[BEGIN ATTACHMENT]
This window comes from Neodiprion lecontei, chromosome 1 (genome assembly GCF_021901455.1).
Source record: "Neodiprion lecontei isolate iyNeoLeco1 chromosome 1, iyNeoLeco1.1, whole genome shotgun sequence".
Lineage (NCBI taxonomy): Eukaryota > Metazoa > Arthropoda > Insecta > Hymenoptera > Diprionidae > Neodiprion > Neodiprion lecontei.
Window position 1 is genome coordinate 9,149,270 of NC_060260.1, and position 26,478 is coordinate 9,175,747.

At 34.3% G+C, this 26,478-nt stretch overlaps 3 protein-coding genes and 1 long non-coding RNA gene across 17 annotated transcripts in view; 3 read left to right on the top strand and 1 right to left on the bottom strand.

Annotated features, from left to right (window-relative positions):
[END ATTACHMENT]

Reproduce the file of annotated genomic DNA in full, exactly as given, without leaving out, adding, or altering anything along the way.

This window comes from Neodiprion lecontei, chromosome 1 (genome assembly GCF_021901455.1).
Source record: "Neodiprion lecontei isolate iyNeoLeco1 chromosome 1, iyNeoLeco1.1, whole genome shotgun sequence".
Lineage (NCBI taxonomy): Eukaryota > Metazoa > Arthropoda > Insecta > Hymenoptera > Diprionidae > Neodiprion > Neodiprion lecontei.
Window position 1 is genome coordinate 9,149,270 of NC_060260.1, and position 26,478 is coordinate 9,175,747.

At 34.3% G+C, this 26,478-nt stretch overlaps 3 protein-coding genes and 1 long non-coding RNA gene across 17 annotated transcripts in view; 3 read left to right on the top strand and 1 right to left on the bottom strand.

Annotated features, from left to right (window-relative positions):